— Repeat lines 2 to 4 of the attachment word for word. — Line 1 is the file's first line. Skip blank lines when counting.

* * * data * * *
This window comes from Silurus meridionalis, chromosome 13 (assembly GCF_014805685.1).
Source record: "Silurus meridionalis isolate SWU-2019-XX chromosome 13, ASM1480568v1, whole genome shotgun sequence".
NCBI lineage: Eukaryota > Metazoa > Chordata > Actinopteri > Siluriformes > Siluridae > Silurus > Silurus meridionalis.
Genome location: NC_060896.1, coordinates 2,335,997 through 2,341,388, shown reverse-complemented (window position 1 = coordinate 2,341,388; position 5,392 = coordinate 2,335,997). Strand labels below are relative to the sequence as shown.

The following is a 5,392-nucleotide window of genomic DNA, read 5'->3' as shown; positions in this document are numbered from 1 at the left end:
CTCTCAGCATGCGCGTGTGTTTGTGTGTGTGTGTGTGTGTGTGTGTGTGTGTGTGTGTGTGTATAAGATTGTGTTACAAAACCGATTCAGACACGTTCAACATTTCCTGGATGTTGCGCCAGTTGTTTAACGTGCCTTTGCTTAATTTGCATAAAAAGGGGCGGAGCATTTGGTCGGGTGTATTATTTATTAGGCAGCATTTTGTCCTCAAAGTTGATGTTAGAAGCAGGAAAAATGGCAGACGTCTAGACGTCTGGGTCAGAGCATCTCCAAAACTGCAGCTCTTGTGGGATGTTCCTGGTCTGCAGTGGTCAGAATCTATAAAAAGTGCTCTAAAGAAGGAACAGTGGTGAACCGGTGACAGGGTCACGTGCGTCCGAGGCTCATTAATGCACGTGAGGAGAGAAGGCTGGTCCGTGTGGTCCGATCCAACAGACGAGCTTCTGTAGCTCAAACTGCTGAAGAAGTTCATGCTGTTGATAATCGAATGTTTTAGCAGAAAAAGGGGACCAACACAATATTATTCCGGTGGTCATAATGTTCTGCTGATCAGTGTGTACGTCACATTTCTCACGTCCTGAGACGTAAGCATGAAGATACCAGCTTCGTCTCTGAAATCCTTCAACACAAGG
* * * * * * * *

Source record: "Silurus meridionalis isolate SWU-2019-XX chromosome 13, ASM1480568v1, whole genome shotgun sequence".
NCBI lineage: Eukaryota > Metazoa > Chordata > Actinopteri > Siluriformes > Siluridae > Silurus > Silurus meridionalis.
Genome location: NC_060896.1, coordinates 2,335,997 through 2,341,388, shown reverse-complemented (window position 1 = coordinate 2,341,388; position 5,392 = coordinate 2,335,997). Strand labels below are relative to the sequence as shown.